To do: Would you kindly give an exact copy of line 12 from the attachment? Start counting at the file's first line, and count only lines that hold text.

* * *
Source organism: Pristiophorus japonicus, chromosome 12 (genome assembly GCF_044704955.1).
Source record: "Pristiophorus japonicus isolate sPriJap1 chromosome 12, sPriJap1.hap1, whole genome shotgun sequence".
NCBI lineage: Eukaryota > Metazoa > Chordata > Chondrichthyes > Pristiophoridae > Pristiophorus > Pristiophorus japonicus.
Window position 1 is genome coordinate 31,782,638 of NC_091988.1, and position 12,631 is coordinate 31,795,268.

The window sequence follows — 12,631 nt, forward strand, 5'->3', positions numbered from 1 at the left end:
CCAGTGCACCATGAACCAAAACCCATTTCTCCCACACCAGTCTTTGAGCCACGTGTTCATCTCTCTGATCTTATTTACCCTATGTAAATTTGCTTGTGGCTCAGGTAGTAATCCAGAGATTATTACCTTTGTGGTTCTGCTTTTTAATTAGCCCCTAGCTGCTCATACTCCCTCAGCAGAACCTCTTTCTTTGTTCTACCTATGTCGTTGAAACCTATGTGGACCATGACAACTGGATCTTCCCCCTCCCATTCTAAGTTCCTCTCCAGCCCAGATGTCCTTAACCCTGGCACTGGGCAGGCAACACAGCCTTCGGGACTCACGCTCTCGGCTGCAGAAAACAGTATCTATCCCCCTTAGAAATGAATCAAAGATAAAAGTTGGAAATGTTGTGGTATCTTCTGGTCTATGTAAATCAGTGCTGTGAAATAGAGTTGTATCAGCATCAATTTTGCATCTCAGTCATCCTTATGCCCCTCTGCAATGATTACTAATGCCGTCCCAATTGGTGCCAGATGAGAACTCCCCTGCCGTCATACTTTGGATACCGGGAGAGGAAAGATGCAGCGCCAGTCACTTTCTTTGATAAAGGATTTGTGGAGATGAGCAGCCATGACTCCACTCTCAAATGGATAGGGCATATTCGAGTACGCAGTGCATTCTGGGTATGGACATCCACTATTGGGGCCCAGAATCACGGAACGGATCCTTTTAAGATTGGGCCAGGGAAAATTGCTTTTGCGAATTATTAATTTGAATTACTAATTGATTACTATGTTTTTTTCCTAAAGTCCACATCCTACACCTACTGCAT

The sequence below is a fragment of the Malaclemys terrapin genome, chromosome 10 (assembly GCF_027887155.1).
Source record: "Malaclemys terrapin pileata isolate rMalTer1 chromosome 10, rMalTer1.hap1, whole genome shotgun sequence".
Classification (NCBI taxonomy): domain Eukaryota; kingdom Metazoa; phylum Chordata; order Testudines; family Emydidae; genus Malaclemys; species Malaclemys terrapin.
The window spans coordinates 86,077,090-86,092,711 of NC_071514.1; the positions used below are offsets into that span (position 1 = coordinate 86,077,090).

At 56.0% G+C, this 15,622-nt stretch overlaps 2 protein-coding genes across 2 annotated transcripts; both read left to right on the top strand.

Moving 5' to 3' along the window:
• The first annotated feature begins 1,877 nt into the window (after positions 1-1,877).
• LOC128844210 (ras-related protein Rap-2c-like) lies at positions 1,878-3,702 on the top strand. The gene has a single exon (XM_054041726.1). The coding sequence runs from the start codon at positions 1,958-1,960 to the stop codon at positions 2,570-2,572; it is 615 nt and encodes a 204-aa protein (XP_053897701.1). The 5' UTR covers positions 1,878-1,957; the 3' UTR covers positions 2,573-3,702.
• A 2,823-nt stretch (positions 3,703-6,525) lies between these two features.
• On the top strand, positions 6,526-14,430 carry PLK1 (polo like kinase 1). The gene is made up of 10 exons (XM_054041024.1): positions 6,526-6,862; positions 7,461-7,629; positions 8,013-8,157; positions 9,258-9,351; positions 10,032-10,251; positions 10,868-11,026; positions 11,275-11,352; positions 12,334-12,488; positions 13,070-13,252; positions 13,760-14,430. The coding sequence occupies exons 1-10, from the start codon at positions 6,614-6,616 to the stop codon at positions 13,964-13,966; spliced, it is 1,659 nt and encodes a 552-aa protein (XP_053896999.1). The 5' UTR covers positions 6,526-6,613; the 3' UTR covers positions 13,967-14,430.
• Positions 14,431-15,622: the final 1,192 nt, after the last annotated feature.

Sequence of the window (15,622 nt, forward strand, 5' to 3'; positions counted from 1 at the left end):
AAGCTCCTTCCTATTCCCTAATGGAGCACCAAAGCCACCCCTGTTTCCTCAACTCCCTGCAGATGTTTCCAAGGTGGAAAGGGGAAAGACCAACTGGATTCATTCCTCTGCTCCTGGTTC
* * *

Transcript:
Moving 5' to 3' along the window: